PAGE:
Whio education resource in te reo for Taranaki schools
Archived content: This media release was accurate on the date of publication.
IntroductionA new resource in te reo Māori has been released by DOC in Taranaki. It looks closely at whio, the very special ducks that live on the rivers and streams of Mounga Taranaki.
Date: 31 May 2018
Te Whio Mō Ake Tonu Atu was developed by Urenui’s Te Amoroa Clifton who said that this resource was from a Te Ao Māori world view incorporating Māori values, proverbs, stories and karakia. The Taranaki whio programme and stories are highlighted and the resource provides a useful link to Whio Forever, released last year by DOC and Whio Forever partners, Genesis Energy.
Genesis Chief Executive Marc England said it’s a significant milestone in the work being done to ensure this iconic bird is not forgotten. “By learning about the whio in te reo, New Zealand’s tamariki will be challenged to nurture and protect the whio and the many sacred species that coexist in its environment.”
DOC Community Supervisor Mike Tapp said Te Amoroa and the reviewing team have done a great job. “We hope this resource will be a handy tool for those teaching in a Māori medium and all teachers striving to introduce more te reo into their classroom programmes.”
Like the original Whio Forever resource, Te Whio Mō Ake Tonu Atu is available on this website:
Blue duck/whio fun facts posters
- The whio is a threatened species of native duck that is only found in New Zealand’s fast flowing waters. Featured on New Zealand’s $10 note and with an estimated nationwide population of less than 3,000 birds, whio are rarer than kiwi.
- Whio are adapted to live on fast-flowing rivers so finding whio means you will also find fresh, fast-flowing water with a good supply of plants and underwater insects.
- This makes whio important indicators of ecosystem health – they only exist where there is quality fresh water and an abundance of life.
- Genesis has a strong historic association with whio through the Tongariro Power Scheme and in 2010 this association grew through the establishment of Whio Awareness Month (March). The dates of this month have now shifted to better reflect the whio release season of mid-March to mid-April.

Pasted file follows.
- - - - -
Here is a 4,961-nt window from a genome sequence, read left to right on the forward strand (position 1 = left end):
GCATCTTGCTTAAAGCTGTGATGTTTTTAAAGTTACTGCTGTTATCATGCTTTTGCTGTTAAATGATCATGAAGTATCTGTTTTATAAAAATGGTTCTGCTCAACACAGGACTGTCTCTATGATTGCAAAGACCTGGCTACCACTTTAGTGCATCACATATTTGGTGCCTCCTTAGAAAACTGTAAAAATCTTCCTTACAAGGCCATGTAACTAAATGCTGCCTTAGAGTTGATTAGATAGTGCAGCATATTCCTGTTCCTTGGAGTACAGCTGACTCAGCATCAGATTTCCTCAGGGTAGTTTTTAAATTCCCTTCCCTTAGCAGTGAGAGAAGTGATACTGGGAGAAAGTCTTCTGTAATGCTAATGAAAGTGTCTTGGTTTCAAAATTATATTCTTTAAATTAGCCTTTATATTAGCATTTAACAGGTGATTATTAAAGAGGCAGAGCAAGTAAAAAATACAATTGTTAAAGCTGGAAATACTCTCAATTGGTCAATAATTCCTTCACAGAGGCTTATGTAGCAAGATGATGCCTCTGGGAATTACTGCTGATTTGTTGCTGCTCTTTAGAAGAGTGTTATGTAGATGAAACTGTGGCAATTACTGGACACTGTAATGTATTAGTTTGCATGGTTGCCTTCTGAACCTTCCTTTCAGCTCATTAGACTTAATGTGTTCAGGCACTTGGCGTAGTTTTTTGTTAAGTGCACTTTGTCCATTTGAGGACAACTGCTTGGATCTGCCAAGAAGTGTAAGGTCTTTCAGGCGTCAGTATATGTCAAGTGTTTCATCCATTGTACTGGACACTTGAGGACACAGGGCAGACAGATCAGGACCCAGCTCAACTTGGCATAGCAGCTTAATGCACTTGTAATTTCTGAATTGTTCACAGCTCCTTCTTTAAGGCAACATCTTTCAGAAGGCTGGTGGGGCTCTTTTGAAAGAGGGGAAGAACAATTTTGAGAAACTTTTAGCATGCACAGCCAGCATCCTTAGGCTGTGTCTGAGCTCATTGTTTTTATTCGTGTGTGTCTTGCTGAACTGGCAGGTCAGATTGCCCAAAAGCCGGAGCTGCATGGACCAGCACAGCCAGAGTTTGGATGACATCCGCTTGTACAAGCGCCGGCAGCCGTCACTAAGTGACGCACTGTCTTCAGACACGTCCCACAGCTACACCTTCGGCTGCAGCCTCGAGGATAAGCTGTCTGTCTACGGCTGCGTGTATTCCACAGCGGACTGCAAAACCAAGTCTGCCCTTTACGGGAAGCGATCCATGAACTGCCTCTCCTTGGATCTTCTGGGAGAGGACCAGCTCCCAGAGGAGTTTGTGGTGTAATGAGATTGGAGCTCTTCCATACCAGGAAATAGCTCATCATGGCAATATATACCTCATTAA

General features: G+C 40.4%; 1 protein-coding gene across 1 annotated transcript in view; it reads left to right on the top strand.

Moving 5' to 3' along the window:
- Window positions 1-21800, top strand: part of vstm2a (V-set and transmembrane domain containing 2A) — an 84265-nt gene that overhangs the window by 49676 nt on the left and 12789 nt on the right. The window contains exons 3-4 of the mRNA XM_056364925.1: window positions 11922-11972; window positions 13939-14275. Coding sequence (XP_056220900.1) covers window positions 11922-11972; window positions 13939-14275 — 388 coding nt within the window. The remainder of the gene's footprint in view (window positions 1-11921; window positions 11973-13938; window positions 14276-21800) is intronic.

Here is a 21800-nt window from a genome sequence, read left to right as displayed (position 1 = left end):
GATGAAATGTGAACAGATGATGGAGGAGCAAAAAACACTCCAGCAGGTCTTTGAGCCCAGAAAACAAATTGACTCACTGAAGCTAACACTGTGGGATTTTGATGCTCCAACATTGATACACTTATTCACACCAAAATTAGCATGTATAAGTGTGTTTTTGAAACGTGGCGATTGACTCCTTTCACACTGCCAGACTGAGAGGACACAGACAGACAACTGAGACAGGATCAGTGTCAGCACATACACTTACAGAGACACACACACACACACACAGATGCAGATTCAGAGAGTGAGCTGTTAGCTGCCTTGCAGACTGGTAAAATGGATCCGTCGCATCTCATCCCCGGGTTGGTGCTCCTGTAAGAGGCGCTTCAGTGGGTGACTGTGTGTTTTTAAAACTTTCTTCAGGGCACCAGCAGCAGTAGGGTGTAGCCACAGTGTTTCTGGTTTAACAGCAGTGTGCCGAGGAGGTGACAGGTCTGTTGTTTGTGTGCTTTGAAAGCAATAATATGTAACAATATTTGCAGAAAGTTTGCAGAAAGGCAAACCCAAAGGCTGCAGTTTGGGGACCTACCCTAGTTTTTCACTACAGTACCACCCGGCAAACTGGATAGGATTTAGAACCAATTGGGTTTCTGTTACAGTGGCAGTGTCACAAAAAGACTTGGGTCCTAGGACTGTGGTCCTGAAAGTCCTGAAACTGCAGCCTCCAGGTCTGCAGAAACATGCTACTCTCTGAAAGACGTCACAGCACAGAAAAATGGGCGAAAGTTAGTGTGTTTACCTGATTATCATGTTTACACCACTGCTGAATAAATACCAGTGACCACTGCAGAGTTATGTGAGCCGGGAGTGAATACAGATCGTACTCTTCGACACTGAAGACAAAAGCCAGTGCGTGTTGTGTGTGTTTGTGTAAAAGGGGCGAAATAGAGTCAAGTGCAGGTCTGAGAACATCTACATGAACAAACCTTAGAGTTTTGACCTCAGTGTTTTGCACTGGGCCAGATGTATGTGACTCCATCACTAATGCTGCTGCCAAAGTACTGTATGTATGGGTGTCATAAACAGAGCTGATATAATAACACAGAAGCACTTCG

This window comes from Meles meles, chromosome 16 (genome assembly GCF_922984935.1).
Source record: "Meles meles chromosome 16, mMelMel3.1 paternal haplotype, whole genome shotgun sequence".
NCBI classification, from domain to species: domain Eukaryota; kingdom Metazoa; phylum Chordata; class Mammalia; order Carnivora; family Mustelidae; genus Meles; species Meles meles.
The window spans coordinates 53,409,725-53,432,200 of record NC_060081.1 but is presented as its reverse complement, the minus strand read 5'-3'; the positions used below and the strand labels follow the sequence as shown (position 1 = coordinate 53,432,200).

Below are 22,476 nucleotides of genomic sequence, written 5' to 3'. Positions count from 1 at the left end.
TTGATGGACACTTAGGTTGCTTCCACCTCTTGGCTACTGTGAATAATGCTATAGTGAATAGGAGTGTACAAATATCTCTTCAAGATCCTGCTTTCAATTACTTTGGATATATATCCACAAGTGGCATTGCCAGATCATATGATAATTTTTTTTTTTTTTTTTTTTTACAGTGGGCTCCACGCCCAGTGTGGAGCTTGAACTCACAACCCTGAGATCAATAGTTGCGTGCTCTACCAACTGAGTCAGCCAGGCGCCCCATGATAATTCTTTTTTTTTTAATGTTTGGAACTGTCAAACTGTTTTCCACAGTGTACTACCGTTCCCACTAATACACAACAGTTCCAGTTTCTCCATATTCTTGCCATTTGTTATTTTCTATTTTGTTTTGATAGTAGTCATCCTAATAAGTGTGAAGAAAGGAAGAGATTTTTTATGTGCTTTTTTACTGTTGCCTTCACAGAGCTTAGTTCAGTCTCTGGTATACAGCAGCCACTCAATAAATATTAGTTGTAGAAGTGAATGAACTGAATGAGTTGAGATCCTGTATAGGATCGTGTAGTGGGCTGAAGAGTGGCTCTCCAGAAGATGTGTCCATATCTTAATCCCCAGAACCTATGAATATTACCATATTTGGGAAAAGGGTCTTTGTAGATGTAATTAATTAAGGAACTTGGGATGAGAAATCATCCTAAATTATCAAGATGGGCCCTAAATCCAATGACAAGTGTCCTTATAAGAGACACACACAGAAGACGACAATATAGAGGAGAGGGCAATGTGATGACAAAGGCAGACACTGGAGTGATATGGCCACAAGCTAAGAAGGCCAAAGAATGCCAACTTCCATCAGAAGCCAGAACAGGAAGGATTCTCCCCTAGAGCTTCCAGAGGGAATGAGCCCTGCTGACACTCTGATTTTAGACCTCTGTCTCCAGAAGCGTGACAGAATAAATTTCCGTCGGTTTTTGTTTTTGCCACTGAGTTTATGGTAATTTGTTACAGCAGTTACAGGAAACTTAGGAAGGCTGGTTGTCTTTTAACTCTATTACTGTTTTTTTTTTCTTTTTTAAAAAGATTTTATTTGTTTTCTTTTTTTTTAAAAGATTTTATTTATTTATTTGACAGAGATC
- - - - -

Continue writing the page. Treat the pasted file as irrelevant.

- Today, Genesis and DOC continue their partnership through the Whio Forever Project, which aims to secure the future of whio in the wild and ensure New Zealanders understand and value whio in our rivers.
- The support of Genesis and the work of DOC has enabled the Whio Recovery Plan to be implemented.
- Whio are predated by stoats, ferrets and cats with the largest impact during nesting time when eggs, young and females are vulnerable, and also when females are in moult and can’t fly.
- Extensive trapping can manage these predators and work in key whio habitats by DOC and Genesis on the Whio Forever Project has already seen an increase in whio numbers.
- Whio cannot be moved to predator-free islands like other species because of their reliance on fast-flowing rivers.
- Pairs occupy approximately 1 km of water – so they need a lot of river to sustain a large population and they fiercely defend their territories, which makes it difficult to put them with other ducks in captivity.
- Whio are susceptible to flood events which, destroy nests, fragment broods and wash away their valued food source.
For media queries contact:
Mike Tapp, DOC Supervisor Community
Mobile: +64 27 447 7229